BHP chief economist Huw McKay’s economic and commodity outlook is always essential reading. To him, there are plenty of fundamental reasons iron ore has found cost support at US$100/t, only breaking lower on a handful of occasions since the pandemic.
“Using Wood Mackenzie’s forecasts published in the September quarter of 2018 for the state of the industry in 2021 as a proxy for market consensus, we note that actual contestable demand was +125 Mt higher than expected in 2021,” McKay said.
“Major seaborne producers collectively exported –79Mt less that year than was expected three years earlier. And rather than being squeezed out, higher–cost producers increased total production by an enormous +183Mt – essentially enough to constitute another ‘major’.
“Fast forward to calendar 2023, and the major seaborne producers have collectively increased supply by only +25Mt over the calendar 2021 level, while contestable demand has been relatively flat.
“Chinese domestic production has been relatively stable too.
“Ergo, there has been little change in the aggregate call on higher–cost supply, and hence we return to the original observation that the wedges of supply that currently underpin the $80–100/t cost support range feel like they are firmly in place while the current constellation of fundamentals persists.”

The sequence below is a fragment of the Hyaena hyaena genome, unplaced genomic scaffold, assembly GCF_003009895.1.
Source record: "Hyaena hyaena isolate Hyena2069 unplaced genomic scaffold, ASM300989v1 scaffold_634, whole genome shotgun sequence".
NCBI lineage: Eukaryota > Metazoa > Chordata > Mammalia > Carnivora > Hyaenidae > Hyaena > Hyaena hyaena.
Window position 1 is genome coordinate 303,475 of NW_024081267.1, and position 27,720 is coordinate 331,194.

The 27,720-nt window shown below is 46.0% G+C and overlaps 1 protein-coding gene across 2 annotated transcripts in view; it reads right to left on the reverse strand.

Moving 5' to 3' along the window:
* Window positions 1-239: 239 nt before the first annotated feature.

BHP continues to see China’s steel production in a plateau state at between 1-1.1Bt, a notably more optimistic outlook than Rio’s (ASX:RIO) Jakob Stausholm a few weeks ago, who said Chinese steel had already peaked.
Its performance has dropped year on year since 2020 (1.065Bt) as China’s economy attempts to shift from a reliance on infrastructure and construction and towards a focus on retail and services.
But McKay sees the stretch of 1Bt+ years continuing for a 5-6 year spell, until 2024 or 2025, while India is emerging as a major growth centre for iron ore and commodity demand.
It is planning to grow its steel industry to 300Mt by the end of the decade and 400Mt at some point beyond that.
“I’ve mentioned strong growth in India, I was there about a month back and the energy in the country is palpable,” BHP CEO Mike Henry noted on the earnings call, reinforcing his positive outlook on BHP’s iron ore and metallurgical coal divisions.
Looking out longer term however, the prospect of large sources of new high grade iron ore from the Simandou project in Guinea, part owned by Rio Tinto, is now becoming more likely, McKay said.